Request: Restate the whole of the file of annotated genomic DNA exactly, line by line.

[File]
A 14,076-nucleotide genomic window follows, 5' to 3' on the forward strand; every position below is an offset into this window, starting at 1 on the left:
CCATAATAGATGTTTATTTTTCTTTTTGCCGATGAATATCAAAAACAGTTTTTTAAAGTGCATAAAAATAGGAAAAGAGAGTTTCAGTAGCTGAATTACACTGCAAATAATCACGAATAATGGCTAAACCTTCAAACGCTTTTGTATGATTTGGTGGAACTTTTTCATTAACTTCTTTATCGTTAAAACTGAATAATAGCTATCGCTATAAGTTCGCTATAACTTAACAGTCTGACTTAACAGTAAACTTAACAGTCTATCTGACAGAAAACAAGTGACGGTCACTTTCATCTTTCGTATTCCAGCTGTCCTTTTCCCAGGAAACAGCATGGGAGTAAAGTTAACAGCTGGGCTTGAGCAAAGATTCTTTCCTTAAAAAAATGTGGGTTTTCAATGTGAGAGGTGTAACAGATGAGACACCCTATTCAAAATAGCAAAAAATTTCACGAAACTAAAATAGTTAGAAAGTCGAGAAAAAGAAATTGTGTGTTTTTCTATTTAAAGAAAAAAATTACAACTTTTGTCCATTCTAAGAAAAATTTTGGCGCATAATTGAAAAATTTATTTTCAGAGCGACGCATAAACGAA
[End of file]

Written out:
A 14,076-nucleotide genomic window follows, 5' to 3' on the forward strand; every position below is an offset into this window, starting at 1 on the left:
CCATAATAGATGTTTATTTTTCTTTTTGCCGATGAATATCAAAAACAGTTTTTTAAAGTGCATAAAAATAGGAAAAGAGAGTTTCAGTAGCTGAATTACACTGCAAATAATCACGAATAATGGCTAAACCTTCAAACGCTTTTGTATGATTTGGTGGAACTTTTTCATTAACTTCTTTATCGTTAAAACTGAATAATAGCTATCGCTATAAGTTCGCTATAACTTAACAGTCTGACTTAACAGTAAACTTAACAGTCTATCTGACAGAAAACAAGTGACGGTCACTTTCATCTTTCGTATTCCAGCTGTCCTTTTCCCAGGAAACAGCATGGGAGTAAAGTTAACAGCTGGGCTTGAGCAAAGATTCTTTCCTTAAAAAAATGTGGGTTTTCAATGTGAGAGGTGTAACAGATGAGACACCCTATTCAAAATAGCAAAAAATTTCACGAAACTAAAATAGTTAGAAAGTCGAGAAAAAGAAATTGTGTGTTTTTCTATTTAAAGAAAAAAATTACAACTTTTGTCCATTCTAAGAAAAATTTTGGCGCATAATTGAAAAATTTATTTTCAGAGCGACGCATAAACGAA